Milky colour ascitic fluid was detected after abdominal diagnostic paracentesis [Table/Fig-1]. Routine analysis of ascitic fluid revealed: cell count 104/mm3 (lymphocyte predominant), glucose- 112 mg/dL, protein- 0.1 gm/dL, albumin-0.1 gm/dL, triglyceride level 49 mg/dL; and adenosine deaminase 6 U/L. Gram stain of ascitic fluid had no pus cells, no bacteria. Ascitic fluid culture was sterile. Routine urine showed 4-5 pus cells with albumin +4, urine culture was sterile. Physical appearance of ascitic fluid and ascitic fluid analysis reports were consistent with pseudochylous ascites associated with nephrotic syndrome (hypoalbuminemia, oedema, proteinuria and hypercholesterolemia). After diagnosis prednisolone (2 mg/kg/day) was started and patient got relieved after 10 days of steroids and discharged on oral steroid for 3 month and asked for regular follow-up.

Milky colored ascitic fluid.


Ascites is a clinical manifestation of a number of diseases, including malignancy, renal diseases, cardiac diseases, hepatic diseases and infection. In children, renal disorders are the most common causes of ascites [1]. Nephrotic syndrome is one of the common renal disorder presented with ascites or generalised swelling. In children, differential diagnosis of milky colour ascitic fluid includes chylous ascites, spontaneous bacterial peritonitis and pseudochylous ascites [2]. Chylous ascites is defined as a milky colour, triglyceride-rich ascitic fluid, characterised by the presence of thoracic or intestinal lymph in the abdominal cavity [3]. In children, congenital lymphatic abnormalities and trauma are considered the most common aetiologies [4].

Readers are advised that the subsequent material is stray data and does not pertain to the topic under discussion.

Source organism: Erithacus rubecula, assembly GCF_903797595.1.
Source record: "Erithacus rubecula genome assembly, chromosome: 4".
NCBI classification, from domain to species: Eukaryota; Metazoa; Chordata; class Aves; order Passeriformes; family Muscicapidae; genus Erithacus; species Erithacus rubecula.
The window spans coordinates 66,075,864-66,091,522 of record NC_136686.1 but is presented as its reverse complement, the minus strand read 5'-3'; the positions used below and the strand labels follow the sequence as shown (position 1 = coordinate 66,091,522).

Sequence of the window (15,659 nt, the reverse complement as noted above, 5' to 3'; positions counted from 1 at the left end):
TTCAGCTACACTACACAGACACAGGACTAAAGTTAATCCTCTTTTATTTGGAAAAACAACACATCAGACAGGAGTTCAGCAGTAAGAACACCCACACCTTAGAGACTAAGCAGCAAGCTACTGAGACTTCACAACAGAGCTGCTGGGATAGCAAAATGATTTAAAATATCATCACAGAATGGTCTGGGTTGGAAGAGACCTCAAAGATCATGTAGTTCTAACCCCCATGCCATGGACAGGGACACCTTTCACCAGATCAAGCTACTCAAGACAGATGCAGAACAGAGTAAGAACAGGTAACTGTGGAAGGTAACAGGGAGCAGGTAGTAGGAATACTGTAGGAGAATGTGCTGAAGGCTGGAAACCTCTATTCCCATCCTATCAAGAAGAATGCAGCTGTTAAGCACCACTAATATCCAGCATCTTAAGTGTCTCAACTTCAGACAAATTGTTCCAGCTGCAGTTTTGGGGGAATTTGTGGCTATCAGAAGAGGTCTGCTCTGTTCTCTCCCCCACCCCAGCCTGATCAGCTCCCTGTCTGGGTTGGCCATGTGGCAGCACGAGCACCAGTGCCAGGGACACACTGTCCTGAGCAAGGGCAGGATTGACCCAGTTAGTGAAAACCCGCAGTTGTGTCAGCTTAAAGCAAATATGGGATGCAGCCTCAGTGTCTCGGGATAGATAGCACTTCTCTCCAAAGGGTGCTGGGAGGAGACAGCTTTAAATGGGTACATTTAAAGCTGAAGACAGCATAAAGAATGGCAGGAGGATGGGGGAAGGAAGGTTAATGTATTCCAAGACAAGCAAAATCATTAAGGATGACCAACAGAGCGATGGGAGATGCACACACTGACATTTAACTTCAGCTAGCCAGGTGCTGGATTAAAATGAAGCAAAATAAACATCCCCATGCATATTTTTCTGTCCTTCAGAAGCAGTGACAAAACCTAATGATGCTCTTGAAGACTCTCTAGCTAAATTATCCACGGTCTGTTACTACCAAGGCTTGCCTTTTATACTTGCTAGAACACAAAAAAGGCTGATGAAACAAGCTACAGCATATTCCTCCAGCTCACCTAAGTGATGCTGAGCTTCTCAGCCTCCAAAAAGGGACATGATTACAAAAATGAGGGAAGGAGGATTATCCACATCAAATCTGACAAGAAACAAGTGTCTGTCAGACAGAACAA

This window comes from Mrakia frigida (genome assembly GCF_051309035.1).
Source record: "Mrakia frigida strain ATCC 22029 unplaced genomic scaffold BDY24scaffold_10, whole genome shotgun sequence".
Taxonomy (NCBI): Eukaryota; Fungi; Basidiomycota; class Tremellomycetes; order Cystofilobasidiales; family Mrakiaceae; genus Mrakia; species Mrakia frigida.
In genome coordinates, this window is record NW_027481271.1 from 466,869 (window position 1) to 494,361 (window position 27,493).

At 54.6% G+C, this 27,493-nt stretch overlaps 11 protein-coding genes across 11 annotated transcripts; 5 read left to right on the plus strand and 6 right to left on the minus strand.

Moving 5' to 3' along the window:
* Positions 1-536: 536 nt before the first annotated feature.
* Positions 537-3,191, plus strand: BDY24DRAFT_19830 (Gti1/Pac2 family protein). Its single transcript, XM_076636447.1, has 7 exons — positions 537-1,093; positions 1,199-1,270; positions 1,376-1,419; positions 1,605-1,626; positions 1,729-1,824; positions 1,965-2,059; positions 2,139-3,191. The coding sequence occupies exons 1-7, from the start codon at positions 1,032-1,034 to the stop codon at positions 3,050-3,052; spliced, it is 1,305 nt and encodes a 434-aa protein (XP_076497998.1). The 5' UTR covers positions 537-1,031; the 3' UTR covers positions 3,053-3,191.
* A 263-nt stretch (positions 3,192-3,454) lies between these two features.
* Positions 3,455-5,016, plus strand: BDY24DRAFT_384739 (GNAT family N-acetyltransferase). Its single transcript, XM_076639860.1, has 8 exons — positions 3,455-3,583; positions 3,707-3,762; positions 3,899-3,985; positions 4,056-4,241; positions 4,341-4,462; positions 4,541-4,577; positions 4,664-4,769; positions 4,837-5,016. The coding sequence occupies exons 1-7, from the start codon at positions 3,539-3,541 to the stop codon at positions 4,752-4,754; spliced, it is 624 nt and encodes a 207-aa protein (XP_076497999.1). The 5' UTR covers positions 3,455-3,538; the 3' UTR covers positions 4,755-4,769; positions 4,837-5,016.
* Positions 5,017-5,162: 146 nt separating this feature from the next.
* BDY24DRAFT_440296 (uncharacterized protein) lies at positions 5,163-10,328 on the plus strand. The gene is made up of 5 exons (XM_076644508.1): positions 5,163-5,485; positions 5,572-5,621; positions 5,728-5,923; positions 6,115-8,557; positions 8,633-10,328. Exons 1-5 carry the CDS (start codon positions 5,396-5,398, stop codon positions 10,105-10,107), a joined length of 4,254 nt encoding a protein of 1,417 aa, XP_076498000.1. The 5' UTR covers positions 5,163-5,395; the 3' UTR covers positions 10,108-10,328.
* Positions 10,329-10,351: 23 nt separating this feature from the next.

Diagnostic paracentesis is indicated in children with undifferentiated ascites or suspected complications like Spontaneous bacterial peritonitis Peritonitis (SBP). Ascitic fluid is analysed for colour, cell count, gram staining, glucose levels, protein level, triglycerides levels, Adenosine Deaminase (ADA) levels and culture [5]. Spontaneous bacterial peritonitis is confirmed by a predominance of polymorphonuclear cells (>250 cells/μL), a positive Gram stain or a positive culture [6].

On the basis of triglyceride concentration of >200 mg/dL and milky ascitic fluid the diagnosis of chylous ascites is made [7]. The pseudochylous ascites can be due to either long standing collection of fluid in peritoneal cavity or post inflammatory (degeneration of leukocytes without high concentration of triglycerides or active peritoneal infection). The chronic long standing effusions contain breakdown parts of cell membranes which are rich in cholesterol with no triglycerides and chylomicrons [7]. Chylous and pseudochylous ascites may be differentiated by presence of chylomicrons and triglyceride levels [8]. Nephrotic syndrome with milky colour ascitic fluid but without SBP is a very rare coexistence in children.


Milky colour ascitic fluid may occur without any obvious demonstrable obstruction in lymph channels. Nephrotic syndrome should be considered in the differential diagnosis.